Is Your Toothbrush Making You Sick?
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Is Your Toothbrush Making You Sick?

Millions of bacteria and other living microorganisms are in your mouth. A report by Colgate suggests that over 700 strains of bacteria have been found in the human mouth. However, most people often have 34 – 70 strains of these bacteria. Some of these bacteria fight certain harmful bacteria, protecting your teeth and gums against tooth decay, gum disease, and other infections. Other bacteria act like probiotics, which are beneficial in digestion.

However, some of the bacteria in the mouth are harmful. Below are the two most common types of harmful bacteria in your mouth:

  • Streptococcus mutans: This bacteria is actively in the mouth and feeds on the starches and sugars we eat. These bacteria can overgrow and produce harmful acids that erode the teeth’ enamel, causing tooth decay.
  • Porphyromonas gingivalis: This bacteria isn’t in a healthy mouth. It’s commonly associated with gum disease or periodontitis.

Visit our emergency dental clinic for dental treatments to help manage dental decay or gum disease caused by these and other bacteria.

Can your toothbrush make you sick?

As we’ve learned above, your mouth contains millions of harmful and good bacteria. For this reason, the toothbrush you use to clean your mouth could also be a hub for bacteria. The bacteria and other organisms outside your mouth can get into the toothbrush in various ways. The ADA also confirms that your toothbrushes can harbour bacteria. Fortunately, your immune system can help fight bacteria, germs, and other microorganisms on the toothbrush that could make you sick.

Below are several ways that your toothbrush can make you ill:

  • The toothbrush can cause reinfection.

While you may have heard that you should replace a toothbrush after the flu or cold, that may only be necessary in some cases.  In some illnesses, your immune system will have already developed the necessary defense to prevent re-infection. However, the toothbrush can cause reinfections in other cases. For instance, if you have strep and the bacteria colonizes your toothbrush, you can get strep again. Contact our dentist near you if you need help choosing a toothbrush and other oral products.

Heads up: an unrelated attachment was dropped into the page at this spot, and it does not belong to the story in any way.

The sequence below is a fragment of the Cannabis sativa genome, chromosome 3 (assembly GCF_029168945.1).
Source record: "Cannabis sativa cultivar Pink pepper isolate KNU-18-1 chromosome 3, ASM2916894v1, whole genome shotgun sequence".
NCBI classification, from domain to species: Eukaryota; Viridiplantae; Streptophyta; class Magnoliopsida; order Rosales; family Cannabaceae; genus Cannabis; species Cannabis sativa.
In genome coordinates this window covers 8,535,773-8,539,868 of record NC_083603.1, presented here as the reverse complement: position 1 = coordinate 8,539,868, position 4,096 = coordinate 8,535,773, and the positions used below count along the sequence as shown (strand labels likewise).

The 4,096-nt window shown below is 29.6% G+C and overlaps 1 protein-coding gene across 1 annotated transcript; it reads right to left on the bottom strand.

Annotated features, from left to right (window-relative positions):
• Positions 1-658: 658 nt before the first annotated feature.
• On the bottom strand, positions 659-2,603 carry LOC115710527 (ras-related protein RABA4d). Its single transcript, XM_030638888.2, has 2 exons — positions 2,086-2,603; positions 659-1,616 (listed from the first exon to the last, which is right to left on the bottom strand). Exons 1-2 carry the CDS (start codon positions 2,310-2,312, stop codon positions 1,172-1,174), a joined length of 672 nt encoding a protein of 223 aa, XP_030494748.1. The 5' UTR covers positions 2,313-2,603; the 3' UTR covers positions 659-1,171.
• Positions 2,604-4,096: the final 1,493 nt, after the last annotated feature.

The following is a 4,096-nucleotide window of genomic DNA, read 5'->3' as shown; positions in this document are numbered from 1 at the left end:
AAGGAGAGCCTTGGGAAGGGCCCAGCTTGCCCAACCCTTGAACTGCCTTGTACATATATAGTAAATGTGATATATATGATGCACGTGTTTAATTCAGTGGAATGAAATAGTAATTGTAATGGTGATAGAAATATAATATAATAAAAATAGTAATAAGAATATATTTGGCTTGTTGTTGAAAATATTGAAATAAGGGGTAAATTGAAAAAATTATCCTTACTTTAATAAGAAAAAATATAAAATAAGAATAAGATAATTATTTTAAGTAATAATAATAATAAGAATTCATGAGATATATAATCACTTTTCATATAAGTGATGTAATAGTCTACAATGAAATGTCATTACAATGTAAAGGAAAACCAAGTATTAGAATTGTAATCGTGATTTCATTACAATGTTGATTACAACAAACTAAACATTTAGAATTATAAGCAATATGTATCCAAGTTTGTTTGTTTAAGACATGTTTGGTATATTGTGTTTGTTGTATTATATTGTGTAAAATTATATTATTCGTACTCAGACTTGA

• Storing your toothbrush in the bathroom

Bathrooms are moist, making them breeding grounds for bacteria and other microorganisms. Therefore, storing a wet toothbrush in the bathroom uncovered and near sinks makes them vulnerable to bacterial colonization.

  • Flushing the toilet

Most bathrooms are small, meaning the toilet is very close to where you brush. Every time you flush the toilet, you spray bacteria into the air. Fecal coliform is a bacteria released in the air when the toilet is flushed. For this reason, it’s essential to keep brushes far away from the toilet. Since flushing can also pass bacteria to your hands, close the toilet lid when flushing and wash your hands after.

Cleaning your toothbrush

Running water over your toothbrush may not be enough to remove all bacteria and debris in your toothbrush. Bacteria can collect in a toothbrush, causing infections. The risk of bacteria buildup in the brush is higher if the toothbrush is worn or ragged. Use the tips below to prevent a germy toothbrush:

  • Wash hands before and after brushing
  • Rinse the toothbrush thoroughly with hot water after every use
  • Do not share or store toothbrushes together
  • Let your brush air-dry before storing it in an enclosed container
  • Change the toothbrush every 3 – 4 months
  • Change a toothbrush after a bacterial infection
  • Alternate between brushes to ensure you use them when dry
  • Store the brush away from the toilet

Toothbrush storage tips

Use the tips below to store your toothbrush to keep it germ-free:

  • Keep it dry. Since bacteria love moist environments, ensure your brush gets a chance to dry thoroughly between brushing. Don’t cover the toothbrush when wet. It creates a breeding ground for bacteria.
  • Keep the toothbrush upright. Always keep the toothbrush upright in its holder.
  • Don’t store the toothbrush together. Don’t store the toothbrush side-by-side or in the same cup with other people’s brushes.

Are you looking for a dental clinic in New Westminster?

For more information about general dentistry, contact Asante Dental Centre.